A rarified old world vintage Longchamp desk set and lamp tied the shades of green together. How civilized. Desk sets are making a comeback. I think the luddite in everyone is emerging to counter our obsessive ipad use.

What can I say? Jamie Drake just knows how to style a bookcase. He too used interesting horizontal panel detailing in more of a forest green/teal combination.

Beautiful porcelain flowers nestled amongst the books.

Scott Sanders created The Cabana, a room  that is ready for summer. Incorporating a classic Scalamandre  resist print recolored in a green, blue and yellow floral pattern. 

Meshing mid century modern and the way we live today, Sanders artfully crafted a fun hang out space. 

Phillip Jeffries Juicy Jute grasscloth in split pea added requisite zing on the walls teeing up the pair of fluoro Warhol pop art cows.

THE RELEVANCE OF DESIGN BOOKS AND A NEW ONE: ROOMS TO INSPIRE IN THE COUNTRY

by Marisa Marcantonio

The other day Potterton Books sponsored an interior designer gathering at Kips Bay. The round table discussion included design books, their reason for being and purpose today. All the designers agreed books are better than ever, they read refer to them daily and their libraries are overflowing with new one's they cannot resist buying.

Photo by Tim Street-Porter


Annie Kelly, whose new book Rooms to Inspire in the Country, is shown below, moderated a lively talk between Jamie Drake, Anne Pyne of McMillen, Jeffrey Bilhuber, Bunny Williams and Juan Montoya.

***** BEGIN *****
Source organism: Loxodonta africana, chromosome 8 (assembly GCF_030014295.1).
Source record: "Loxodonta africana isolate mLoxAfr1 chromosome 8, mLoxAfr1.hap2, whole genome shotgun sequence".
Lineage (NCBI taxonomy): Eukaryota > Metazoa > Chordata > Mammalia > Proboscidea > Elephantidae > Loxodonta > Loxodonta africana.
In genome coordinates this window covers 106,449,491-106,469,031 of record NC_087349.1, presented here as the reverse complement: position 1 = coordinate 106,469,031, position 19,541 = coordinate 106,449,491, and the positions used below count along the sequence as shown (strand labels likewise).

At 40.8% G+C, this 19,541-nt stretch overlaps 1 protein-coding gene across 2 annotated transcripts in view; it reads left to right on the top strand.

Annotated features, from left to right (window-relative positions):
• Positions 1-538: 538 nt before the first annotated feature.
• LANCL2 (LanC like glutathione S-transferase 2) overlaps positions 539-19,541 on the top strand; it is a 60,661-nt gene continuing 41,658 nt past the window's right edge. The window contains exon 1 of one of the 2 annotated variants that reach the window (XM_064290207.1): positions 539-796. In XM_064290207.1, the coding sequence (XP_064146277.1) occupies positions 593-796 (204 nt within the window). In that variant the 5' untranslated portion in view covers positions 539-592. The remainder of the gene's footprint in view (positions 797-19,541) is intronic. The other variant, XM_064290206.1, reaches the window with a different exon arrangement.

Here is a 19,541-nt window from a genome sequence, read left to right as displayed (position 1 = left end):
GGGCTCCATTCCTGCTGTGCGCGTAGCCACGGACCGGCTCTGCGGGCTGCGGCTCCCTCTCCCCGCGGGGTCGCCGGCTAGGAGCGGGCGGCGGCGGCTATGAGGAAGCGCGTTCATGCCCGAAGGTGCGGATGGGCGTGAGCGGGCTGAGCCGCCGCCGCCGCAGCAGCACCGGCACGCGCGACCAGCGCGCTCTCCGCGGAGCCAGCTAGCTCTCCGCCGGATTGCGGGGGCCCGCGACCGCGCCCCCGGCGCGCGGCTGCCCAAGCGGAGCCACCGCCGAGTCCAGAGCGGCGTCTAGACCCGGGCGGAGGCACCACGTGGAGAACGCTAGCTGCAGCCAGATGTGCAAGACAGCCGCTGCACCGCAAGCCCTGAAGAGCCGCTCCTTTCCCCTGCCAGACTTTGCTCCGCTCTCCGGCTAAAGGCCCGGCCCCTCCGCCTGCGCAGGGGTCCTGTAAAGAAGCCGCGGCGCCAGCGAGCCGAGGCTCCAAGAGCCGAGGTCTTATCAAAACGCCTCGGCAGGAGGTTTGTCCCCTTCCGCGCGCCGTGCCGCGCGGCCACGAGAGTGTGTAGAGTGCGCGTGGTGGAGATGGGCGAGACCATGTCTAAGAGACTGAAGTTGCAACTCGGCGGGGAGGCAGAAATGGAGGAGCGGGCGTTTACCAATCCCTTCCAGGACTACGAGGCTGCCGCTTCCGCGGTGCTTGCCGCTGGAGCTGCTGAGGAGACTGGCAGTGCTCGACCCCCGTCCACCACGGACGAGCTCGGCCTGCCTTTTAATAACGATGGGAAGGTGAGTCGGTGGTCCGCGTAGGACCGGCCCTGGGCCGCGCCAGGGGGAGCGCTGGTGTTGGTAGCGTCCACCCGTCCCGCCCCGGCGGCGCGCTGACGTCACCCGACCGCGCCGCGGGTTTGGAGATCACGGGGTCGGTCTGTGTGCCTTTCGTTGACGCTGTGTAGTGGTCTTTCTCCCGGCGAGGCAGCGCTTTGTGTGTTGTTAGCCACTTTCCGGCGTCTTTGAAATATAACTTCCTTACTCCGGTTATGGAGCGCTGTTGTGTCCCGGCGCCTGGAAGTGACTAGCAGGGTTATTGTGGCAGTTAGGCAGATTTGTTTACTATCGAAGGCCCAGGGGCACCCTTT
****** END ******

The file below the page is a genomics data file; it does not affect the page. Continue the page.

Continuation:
The first question was about Bunny's runaway success book, Affair with a House. In its 10th printing (a big number for design books), the book has the winning formula which she thinks is due to its personal nature. Relatable recipes, real life entertaining relaxed living resonate with the reader, as it is a window into the way Bunny and her husband John Rosselli really live. She shared that the house was a long undertaking, and decorating and renovating happened in stages--- not in a year or two like client's projects. Musing on the power of books she ended with this: "my last penny I would spend on buying a rare design book--it is our education". No doubt there is much to glean from historic texts and images.
Anne Pyne of McMillan is working with Acanthus Press on a book about the history of the legendary firm. Her approach is much more academic, with footnotes and a lot of archival research. She is clear she wants the book to be an historically accurately account of the work and times of the firm. For a visual, she brought a stack of books that are her reading essentials. She recommends Frank Alva Parsons (founder of Parsons) Interior Design and Decoration: Its Principals and Practice from 1931, The Poetics of Space by Gaston Bachelard from 1958, Cecil Beaton's The Glass of Fashion from 1921 and The History of English Furniture by Percy Macquoid and Ralph Edwards.